Regardless of how quickly we reduce emissions, the ongoing impact of past pollution means that oceans will continue to warm and sea levels will continue to rise. So what will this mean for Ireland? Peter Thorne, a professor of physical geography at Maynooth University and one of the IPCC report’s lead authors, said that by 2040, we’re facing another 10cm added to the sea level. “Historically Ireland has been, in general, quite lucky,” he said. “Storm surges have tended to hit over a low tide. It’s only a matter of time before we eventually run out of luck, and you get a storm surge coinciding with a high tide. We are going to confront future generations with a major challenge, because protecting Dublin, Galway and Cork from multi-metre sea-level rise is not really plausible.” Eugene Farrell, a geography lecturer at NUI Galway, agreed that Ireland’s coastal cities were “very vulnerable to extreme storm events”. In a worst-case scenario, floods that have previously happened once in 100 years in coastal cities could happen once every ten years by the end of this century, Farrell said. Stephen Flood, a climate adaptation researcher at Maynooth University, said the combination of increased coastal erosion and sea-level rise could require “managed retreat” of some residents from certain areas. “These impacts will be seen towards the middle of the century and beyond. Undoubtedly, on a small scale, there will be some coastal retreat in Ireland,” he said.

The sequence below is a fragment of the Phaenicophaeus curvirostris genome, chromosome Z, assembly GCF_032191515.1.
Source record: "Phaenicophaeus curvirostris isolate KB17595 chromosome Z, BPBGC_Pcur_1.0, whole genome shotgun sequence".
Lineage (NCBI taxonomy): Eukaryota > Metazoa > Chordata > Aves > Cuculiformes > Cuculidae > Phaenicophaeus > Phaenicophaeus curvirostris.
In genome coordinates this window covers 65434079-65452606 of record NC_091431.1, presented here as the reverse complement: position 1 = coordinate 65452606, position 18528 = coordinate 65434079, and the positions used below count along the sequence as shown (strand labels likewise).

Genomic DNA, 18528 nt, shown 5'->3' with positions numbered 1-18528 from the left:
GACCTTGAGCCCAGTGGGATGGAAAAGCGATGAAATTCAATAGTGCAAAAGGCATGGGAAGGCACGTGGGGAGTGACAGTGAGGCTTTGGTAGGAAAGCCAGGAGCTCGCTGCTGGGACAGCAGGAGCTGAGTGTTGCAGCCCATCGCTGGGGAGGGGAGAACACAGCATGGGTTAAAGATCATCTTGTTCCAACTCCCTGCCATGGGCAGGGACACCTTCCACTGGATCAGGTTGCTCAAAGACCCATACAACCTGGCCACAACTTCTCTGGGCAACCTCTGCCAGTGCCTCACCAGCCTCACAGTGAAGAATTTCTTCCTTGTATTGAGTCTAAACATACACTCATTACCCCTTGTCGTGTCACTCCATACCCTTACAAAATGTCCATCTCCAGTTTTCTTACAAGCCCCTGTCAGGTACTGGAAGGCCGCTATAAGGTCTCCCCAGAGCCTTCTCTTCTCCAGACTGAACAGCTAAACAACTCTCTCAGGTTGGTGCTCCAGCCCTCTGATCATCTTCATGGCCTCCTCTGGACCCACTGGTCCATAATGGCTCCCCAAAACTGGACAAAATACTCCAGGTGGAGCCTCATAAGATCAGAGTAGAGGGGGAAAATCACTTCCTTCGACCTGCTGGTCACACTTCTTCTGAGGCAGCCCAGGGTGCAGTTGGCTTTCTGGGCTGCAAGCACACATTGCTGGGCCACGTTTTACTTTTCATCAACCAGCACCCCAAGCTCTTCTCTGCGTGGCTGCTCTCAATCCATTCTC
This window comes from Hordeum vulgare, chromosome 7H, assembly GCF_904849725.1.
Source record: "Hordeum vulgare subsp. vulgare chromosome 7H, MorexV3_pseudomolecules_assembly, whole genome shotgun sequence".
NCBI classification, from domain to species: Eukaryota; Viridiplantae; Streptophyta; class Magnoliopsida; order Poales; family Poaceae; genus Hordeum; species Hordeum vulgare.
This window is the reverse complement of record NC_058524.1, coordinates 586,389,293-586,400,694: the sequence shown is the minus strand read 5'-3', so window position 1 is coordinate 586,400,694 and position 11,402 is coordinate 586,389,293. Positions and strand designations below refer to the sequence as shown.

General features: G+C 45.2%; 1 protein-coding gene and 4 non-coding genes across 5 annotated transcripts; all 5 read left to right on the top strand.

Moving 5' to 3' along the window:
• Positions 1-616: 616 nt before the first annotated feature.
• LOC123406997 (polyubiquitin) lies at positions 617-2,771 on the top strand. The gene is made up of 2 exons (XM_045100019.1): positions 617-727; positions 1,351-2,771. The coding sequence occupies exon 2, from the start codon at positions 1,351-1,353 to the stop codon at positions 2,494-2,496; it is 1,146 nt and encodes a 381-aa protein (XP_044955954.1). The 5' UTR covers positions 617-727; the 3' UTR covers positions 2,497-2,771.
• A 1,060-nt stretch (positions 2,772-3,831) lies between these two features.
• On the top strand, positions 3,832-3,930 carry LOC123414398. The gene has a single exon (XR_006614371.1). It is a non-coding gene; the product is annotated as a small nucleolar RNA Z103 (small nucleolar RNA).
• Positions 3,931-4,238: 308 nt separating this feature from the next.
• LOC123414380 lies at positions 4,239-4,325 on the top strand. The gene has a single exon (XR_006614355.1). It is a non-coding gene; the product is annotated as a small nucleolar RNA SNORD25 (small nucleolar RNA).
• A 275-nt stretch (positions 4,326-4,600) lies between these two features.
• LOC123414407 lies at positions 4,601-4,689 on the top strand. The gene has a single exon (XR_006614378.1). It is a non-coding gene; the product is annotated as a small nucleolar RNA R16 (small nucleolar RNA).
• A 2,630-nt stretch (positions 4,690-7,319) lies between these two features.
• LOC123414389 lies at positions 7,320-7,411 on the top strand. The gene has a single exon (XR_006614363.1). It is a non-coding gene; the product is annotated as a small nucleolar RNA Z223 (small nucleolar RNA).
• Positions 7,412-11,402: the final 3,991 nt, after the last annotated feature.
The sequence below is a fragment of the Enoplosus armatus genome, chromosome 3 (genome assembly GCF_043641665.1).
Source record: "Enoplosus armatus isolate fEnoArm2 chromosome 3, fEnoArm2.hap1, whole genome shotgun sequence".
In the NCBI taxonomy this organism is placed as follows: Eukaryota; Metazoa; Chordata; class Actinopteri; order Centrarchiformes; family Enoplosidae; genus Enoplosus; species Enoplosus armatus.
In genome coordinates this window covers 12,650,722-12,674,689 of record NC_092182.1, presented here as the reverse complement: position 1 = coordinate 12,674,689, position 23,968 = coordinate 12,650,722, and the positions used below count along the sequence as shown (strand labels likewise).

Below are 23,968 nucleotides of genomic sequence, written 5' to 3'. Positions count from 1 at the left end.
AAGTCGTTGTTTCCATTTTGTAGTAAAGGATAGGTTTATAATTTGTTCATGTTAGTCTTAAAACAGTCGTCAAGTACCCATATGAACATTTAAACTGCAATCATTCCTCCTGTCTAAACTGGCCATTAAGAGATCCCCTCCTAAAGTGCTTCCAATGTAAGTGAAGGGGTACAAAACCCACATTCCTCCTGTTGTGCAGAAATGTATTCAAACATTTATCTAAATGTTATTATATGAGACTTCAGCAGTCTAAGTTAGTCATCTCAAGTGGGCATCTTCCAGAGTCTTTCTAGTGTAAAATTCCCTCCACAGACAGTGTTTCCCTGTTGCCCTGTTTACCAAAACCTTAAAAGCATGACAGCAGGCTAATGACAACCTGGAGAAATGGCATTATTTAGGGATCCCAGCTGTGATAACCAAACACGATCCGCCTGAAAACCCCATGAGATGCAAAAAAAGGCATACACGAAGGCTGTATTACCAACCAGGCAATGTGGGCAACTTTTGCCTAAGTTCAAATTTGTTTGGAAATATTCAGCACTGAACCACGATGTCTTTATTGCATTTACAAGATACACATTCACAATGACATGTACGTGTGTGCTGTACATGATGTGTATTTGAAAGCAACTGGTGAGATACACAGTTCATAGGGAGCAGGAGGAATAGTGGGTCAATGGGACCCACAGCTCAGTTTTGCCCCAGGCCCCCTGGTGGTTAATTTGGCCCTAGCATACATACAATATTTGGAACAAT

Times 15th Aug 2021 read more »